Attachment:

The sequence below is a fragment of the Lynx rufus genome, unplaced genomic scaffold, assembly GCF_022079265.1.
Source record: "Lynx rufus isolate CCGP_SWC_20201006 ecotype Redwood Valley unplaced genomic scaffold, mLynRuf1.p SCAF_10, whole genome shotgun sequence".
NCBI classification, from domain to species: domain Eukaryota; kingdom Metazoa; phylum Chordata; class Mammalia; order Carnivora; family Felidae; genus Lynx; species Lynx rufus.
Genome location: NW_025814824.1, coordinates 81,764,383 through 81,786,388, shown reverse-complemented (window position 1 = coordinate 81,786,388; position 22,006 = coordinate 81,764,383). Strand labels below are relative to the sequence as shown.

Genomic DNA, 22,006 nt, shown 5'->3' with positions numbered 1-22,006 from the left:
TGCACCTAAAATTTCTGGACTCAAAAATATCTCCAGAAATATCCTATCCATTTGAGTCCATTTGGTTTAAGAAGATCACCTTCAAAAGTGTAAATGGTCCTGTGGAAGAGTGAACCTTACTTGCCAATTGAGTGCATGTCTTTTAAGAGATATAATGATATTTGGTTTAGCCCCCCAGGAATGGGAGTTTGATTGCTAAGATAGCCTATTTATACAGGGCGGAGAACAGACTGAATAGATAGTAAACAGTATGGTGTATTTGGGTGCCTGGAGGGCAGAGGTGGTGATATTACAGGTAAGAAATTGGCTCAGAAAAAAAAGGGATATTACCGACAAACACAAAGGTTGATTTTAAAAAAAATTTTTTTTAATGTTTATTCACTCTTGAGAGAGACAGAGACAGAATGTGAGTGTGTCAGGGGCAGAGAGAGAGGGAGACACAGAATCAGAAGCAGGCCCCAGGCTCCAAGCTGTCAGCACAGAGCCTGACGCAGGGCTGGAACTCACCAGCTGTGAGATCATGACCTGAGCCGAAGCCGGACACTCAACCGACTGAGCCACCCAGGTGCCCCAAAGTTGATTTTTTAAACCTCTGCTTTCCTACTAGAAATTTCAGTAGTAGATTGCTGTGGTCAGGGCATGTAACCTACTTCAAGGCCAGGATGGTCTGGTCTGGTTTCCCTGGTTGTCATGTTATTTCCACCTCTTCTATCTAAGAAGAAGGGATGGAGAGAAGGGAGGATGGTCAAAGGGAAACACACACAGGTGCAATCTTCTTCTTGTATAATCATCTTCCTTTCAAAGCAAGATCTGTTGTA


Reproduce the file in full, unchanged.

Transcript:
The sequence below is a fragment of the Lynx rufus genome, unplaced genomic scaffold, assembly GCF_022079265.1.
Source record: "Lynx rufus isolate CCGP_SWC_20201006 ecotype Redwood Valley unplaced genomic scaffold, mLynRuf1.p SCAF_10, whole genome shotgun sequence".
NCBI classification, from domain to species: domain Eukaryota; kingdom Metazoa; phylum Chordata; class Mammalia; order Carnivora; family Felidae; genus Lynx; species Lynx rufus.
Genome location: NW_025814824.1, coordinates 81,764,383 through 81,786,388, shown reverse-complemented (window position 1 = coordinate 81,786,388; position 22,006 = coordinate 81,764,383). Strand labels below are relative to the sequence as shown.

Genomic DNA, 22,006 nt, shown 5'->3' with positions numbered 1-22,006 from the left:
TGCACCTAAAATTTCTGGACTCAAAAATATCTCCAGAAATATCCTATCCATTTGAGTCCATTTGGTTTAAGAAGATCACCTTCAAAAGTGTAAATGGTCCTGTGGAAGAGTGAACCTTACTTGCCAATTGAGTGCATGTCTTTTAAGAGATATAATGATATTTGGTTTAGCCCCCCAGGAATGGGAGTTTGATTGCTAAGATAGCCTATTTATACAGGGCGGAGAACAGACTGAATAGATAGTAAACAGTATGGTGTATTTGGGTGCCTGGAGGGCAGAGGTGGTGATATTACAGGTAAGAAATTGGCTCAGAAAAAAAAGGGATATTACCGACAAACACAAAGGTTGATTTTAAAAAAAATTTTTTTTAATGTTTATTCACTCTTGAGAGAGACAGAGACAGAATGTGAGTGTGTCAGGGGCAGAGAGAGAGGGAGACACAGAATCAGAAGCAGGCCCCAGGCTCCAAGCTGTCAGCACAGAGCCTGACGCAGGGCTGGAACTCACCAGCTGTGAGATCATGACCTGAGCCGAAGCCGGACACTCAACCGACTGAGCCACCCAGGTGCCCCAAAGTTGATTTTTTAAACCTCTGCTTTCCTACTAGAAATTTCAGTAGTAGATTGCTGTGGTCAGGGCATGTAACCTACTTCAAGGCCAGGATGGTCTGGTCTGGTTTCCCTGGTTGTCATGTTATTTCCACCTCTTCTATCTAAGAAGAAGGGATGGAGAGAAGGGAGGATGGTCAAAGGGAAACACACACAGGTGCAATCTTCTTCTTGTATAATCATCTTCCTTTCAAAGCAAGATCTGTTGTA